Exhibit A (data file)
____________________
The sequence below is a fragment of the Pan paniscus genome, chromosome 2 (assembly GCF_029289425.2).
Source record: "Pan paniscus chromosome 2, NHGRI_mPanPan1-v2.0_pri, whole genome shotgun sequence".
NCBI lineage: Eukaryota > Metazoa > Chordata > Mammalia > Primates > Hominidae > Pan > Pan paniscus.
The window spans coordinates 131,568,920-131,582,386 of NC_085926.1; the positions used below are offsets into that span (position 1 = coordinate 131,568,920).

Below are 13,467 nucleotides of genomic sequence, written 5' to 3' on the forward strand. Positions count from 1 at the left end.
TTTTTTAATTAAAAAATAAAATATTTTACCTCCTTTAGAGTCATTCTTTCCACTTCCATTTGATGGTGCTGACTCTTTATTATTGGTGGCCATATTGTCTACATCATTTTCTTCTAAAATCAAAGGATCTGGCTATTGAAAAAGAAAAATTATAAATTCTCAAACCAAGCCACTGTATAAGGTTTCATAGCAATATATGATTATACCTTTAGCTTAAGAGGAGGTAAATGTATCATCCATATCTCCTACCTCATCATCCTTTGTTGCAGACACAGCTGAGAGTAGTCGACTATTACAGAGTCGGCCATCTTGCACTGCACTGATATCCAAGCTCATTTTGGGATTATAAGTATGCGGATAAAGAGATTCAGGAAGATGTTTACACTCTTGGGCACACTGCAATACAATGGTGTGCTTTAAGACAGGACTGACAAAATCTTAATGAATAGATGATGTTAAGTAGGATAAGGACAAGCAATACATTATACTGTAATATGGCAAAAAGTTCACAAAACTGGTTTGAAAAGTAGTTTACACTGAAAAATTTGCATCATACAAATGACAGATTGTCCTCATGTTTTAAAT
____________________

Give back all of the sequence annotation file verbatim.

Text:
The sequence below is a fragment of the Pan paniscus genome, chromosome 2 (assembly GCF_029289425.2).
Source record: "Pan paniscus chromosome 2, NHGRI_mPanPan1-v2.0_pri, whole genome shotgun sequence".
NCBI lineage: Eukaryota > Metazoa > Chordata > Mammalia > Primates > Hominidae > Pan > Pan paniscus.
The window spans coordinates 131,568,920-131,582,386 of NC_085926.1; the positions used below are offsets into that span (position 1 = coordinate 131,568,920).

Below are 13,467 nucleotides of genomic sequence, written 5' to 3' on the forward strand. Positions count from 1 at the left end.
TTTTTTAATTAAAAAATAAAATATTTTACCTCCTTTAGAGTCATTCTTTCCACTTCCATTTGATGGTGCTGACTCTTTATTATTGGTGGCCATATTGTCTACATCATTTTCTTCTAAAATCAAAGGATCTGGCTATTGAAAAAGAAAAATTATAAATTCTCAAACCAAGCCACTGTATAAGGTTTCATAGCAATATATGATTATACCTTTAGCTTAAGAGGAGGTAAATGTATCATCCATATCTCCTACCTCATCATCCTTTGTTGCAGACACAGCTGAGAGTAGTCGACTATTACAGAGTCGGCCATCTTGCACTGCACTGATATCCAAGCTCATTTTGGGATTATAAGTATGCGGATAAAGAGATTCAGGAAGATGTTTACACTCTTGGGCACACTGCAATACAATGGTGTGCTTTAAGACAGGACTGACAAAATCTTAATGAATAGATGATGTTAAGTAGGATAAGGACAAGCAATACATTATACTGTAATATGGCAAAAAGTTCACAAAACTGGTTTGAAAAGTAGTTTACACTGAAAAATTTGCATCATACAAATGACAGATTGTCCTCATGTTTTAAAT